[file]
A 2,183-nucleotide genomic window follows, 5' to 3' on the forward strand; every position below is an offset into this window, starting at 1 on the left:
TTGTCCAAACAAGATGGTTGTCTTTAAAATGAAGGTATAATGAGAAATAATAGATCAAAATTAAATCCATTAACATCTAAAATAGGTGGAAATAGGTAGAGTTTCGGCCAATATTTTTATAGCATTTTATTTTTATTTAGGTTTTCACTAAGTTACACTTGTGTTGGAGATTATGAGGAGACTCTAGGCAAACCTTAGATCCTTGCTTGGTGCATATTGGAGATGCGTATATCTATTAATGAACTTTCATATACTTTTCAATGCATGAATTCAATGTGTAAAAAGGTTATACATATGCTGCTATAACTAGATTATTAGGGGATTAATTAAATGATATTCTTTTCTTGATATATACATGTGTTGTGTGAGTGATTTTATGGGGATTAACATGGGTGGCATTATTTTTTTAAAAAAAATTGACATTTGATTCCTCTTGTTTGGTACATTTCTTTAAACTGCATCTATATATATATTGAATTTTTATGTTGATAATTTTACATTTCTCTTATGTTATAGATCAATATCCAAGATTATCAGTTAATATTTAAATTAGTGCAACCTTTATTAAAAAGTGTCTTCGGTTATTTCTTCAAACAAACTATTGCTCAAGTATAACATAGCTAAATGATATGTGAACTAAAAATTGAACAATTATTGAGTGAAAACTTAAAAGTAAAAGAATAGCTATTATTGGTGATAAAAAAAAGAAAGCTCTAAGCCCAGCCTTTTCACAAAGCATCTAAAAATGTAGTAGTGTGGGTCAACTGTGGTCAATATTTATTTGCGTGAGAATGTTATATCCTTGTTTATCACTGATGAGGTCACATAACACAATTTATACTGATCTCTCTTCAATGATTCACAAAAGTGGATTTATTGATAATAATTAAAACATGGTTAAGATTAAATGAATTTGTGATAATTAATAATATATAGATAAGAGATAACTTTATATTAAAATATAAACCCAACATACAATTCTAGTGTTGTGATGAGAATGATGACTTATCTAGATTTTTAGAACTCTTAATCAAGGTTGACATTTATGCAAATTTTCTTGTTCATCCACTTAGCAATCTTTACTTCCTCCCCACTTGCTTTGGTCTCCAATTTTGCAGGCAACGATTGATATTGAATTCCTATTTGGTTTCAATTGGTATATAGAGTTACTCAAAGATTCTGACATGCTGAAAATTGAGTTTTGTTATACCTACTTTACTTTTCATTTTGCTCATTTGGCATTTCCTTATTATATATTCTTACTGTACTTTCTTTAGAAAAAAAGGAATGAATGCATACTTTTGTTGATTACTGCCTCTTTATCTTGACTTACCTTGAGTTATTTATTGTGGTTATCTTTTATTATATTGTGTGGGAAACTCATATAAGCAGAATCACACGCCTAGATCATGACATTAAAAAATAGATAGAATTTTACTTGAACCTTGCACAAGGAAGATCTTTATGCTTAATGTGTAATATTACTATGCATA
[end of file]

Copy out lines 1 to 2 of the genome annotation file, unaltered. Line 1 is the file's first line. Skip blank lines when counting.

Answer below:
A 2,183-nucleotide genomic window follows, 5' to 3' on the forward strand; every position below is an offset into this window, starting at 1 on the left:
TTGTCCAAACAAGATGGTTGTCTTTAAAATGAAGGTATAATGAGAAATAATAGATCAAAATTAAATCCATTAACATCTAAAATAGGTGGAAATAGGTAGAGTTTCGGCCAATATTTTTATAGCATTTTATTTTTATTTAGGTTTTCACTAAGTTACACTTGTGTTGGAGATTATGAGGAGACTCTAGGCAAACCTTAGATCCTTGCTTGGTGCATATTGGAGATGCGTATATCTATTAATGAACTTTCATATACTTTTCAATGCATGAATTCAATGTGTAAAAAGGTTATACATATGCTGCTATAACTAGATTATTAGGGGATTAATTAAATGATATTCTTTTCTTGATATATACATGTGTTGTGTGAGTGATTTTATGGGGATTAACATGGGTGGCATTATTTTTTTAAAAAAAATTGACATTTGATTCCTCTTGTTTGGTACATTTCTTTAAACTGCATCTATATATATATTGAATTTTTATGTTGATAATTTTACATTTCTCTTATGTTATAGATCAATATCCAAGATTATCAGTTAATATTTAAATTAGTGCAACCTTTATTAAAAAGTGTCTTCGGTTATTTCTTCAAACAAACTATTGCTCAAGTATAACATAGCTAAATGATATGTGAACTAAAAATTGAACAATTATTGAGTGAAAACTTAAAAGTAAAAGAATAGCTATTATTGGTGATAAAAAAAAGAAAGCTCTAAGCCCAGCCTTTTCACAAAGCATCTAAAAATGTAGTAGTGTGGGTCAACTGTGGTCAATATTTATTTGCGTGAGAATGTTATATCCTTGTTTATCACTGATGAGGTCACATAACACAATTTATACTGATCTCTCTTCAATGATTCACAAAAGTGGATTTATTGATAATAATTAAAACATGGTTAAGATTAAATGAATTTGTGATAATTAATAATATATAGATAAGAGATAACTTTATATTAAAATATAAACCCAACATACAATTCTAGTGTTGTGATGAGAATGATGACTTATCTAGATTTTTAGAACTCTTAATCAAGGTTGACATTTATGCAAATTTTCTTGTTCATCCACTTAGCAATCTTTACTTCCTCCCCACTTGCTTTGGTCTCCAATTTTGCAGGCAACGATTGATATTGAATTCCTATTTGGTTTCAATTGGTATATAGAGTTACTCAAAGATTCTGACATGCTGAAAATTGAGTTTTGTTATACCTACTTTACTTTTCATTTTGCTCATTTGGCATTTCCTTATTATATATTCTTACTGTACTTTCTTTAGAAAAAAAGGAATGAATGCATACTTTTGTTGATTACTGCCTCTTTATCTTGACTTACCTTGAGTTATTTATTGTGGTTATCTTTTATTATATTGTGTGGGAAACTCATATAAGCAGAATCACACGCCTAGATCATGACATTAAAAAATAGATAGAATTTTACTTGAACCTTGCACAAGGAAGATCTTTATGCTTAATGTGTAATATTACTATGCATA